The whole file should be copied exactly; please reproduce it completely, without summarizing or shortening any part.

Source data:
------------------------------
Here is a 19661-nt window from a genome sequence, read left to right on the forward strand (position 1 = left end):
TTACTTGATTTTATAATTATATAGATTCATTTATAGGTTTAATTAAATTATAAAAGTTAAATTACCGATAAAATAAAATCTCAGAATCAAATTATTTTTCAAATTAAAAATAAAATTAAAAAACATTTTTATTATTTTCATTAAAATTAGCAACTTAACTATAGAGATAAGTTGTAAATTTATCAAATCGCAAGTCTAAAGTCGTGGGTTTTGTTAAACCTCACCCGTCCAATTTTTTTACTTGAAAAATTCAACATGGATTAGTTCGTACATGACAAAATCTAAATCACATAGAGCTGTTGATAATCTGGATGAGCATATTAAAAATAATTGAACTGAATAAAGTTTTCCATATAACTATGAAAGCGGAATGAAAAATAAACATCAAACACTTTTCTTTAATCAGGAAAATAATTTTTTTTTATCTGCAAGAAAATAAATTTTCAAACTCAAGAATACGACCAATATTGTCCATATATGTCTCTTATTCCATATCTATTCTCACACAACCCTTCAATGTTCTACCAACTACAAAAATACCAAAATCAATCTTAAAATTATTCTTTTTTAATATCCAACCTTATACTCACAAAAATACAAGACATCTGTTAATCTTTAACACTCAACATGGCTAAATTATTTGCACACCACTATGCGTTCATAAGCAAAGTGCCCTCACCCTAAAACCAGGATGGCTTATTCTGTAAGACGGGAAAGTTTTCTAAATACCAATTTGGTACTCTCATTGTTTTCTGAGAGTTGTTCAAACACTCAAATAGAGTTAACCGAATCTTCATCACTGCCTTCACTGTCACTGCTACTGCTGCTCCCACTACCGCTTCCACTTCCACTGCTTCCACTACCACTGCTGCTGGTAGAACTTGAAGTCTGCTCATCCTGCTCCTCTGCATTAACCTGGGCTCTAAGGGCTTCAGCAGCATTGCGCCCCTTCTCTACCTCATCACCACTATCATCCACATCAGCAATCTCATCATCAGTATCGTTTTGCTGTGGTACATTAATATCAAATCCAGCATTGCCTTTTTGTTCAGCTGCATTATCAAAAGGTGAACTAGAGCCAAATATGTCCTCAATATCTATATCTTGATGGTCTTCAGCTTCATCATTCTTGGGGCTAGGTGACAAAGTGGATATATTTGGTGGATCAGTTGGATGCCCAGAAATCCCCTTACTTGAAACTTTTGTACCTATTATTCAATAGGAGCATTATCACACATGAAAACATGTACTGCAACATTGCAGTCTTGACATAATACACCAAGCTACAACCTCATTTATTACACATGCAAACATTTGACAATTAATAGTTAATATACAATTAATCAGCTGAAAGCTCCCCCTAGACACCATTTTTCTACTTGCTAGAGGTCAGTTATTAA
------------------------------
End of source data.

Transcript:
Here is a 19661-nt window from a genome sequence, read left to right on the forward strand (position 1 = left end):
TTACTTGATTTTATAATTATATAGATTCATTTATAGGTTTAATTAAATTATAAAAGTTAAATTACCGATAAAATAAAATCTCAGAATCAAATTATTTTTCAAATTAAAAATAAAATTAAAAAACATTTTTATTATTTTCATTAAAATTAGCAACTTAACTATAGAGATAAGTTGTAAATTTATCAAATCGCAAGTCTAAAGTCGTGGGTTTTGTTAAACCTCACCCGTCCAATTTTTTTACTTGAAAAATTCAACATGGATTAGTTCGTACATGACAAAATCTAAATCACATAGAGCTGTTGATAATCTGGATGAGCATATTAAAAATAATTGAACTGAATAAAGTTTTCCATATAACTATGAAAGCGGAATGAAAAATAAACATCAAACACTTTTCTTTAATCAGGAAAATAATTTTTTTTTATCTGCAAGAAAATAAATTTTCAAACTCAAGAATACGACCAATATTGTCCATATATGTCTCTTATTCCATATCTATTCTCACACAACCCTTCAATGTTCTACCAACTACAAAAATACCAAAATCAATCTTAAAATTATTCTTTTTTAATATCCAACCTTATACTCACAAAAATACAAGACATCTGTTAATCTTTAACACTCAACATGGCTAAATTATTTGCACACCACTATGCGTTCATAAGCAAAGTGCCCTCACCCTAAAACCAGGATGGCTTATTCTGTAAGACGGGAAAGTTTTCTAAATACCAATTTGGTACTCTCATTGTTTTCTGAGAGTTGTTCAAACACTCAAATAGAGTTAACCGAATCTTCATCACTGCCTTCACTGTCACTGCTACTGCTGCTCCCACTACCGCTTCCACTTCCACTGCTTCCACTACCACTGCTGCTGGTAGAACTTGAAGTCTGCTCATCCTGCTCCTCTGCATTAACCTGGGCTCTAAGGGCTTCAGCAGCATTGCGCCCCTTCTCTACCTCATCACCACTATCATCCACATCAGCAATCTCATCATCAGTATCGTTTTGCTGTGGTACATTAATATCAAATCCAGCATTGCCTTTTTGTTCAGCTGCATTATCAAAAGGTGAACTAGAGCCAAATATGTCCTCAATATCTATATCTTGATGGTCTTCAGCTTCATCATTCTTGGGGCTAGGTGACAAAGTGGATATATTTGGTGGATCAGTTGGATGCCCAGAAATCCCCTTACTTGAAACTTTTGTACCTATTATTCAATAGGAGCATTATCACACATGAAAACATGTACTGCAACATTGCAGTCTTGACATAATACACCAAGCTACAACCTCATTTATTACACATGCAAACATTTGACAATTAATAGTTAATATACAATTAATCAGCTGAAAGCTCCCCCTAGACACCATTTTTCTACTTGCTAGAGGTCAGTTATTAA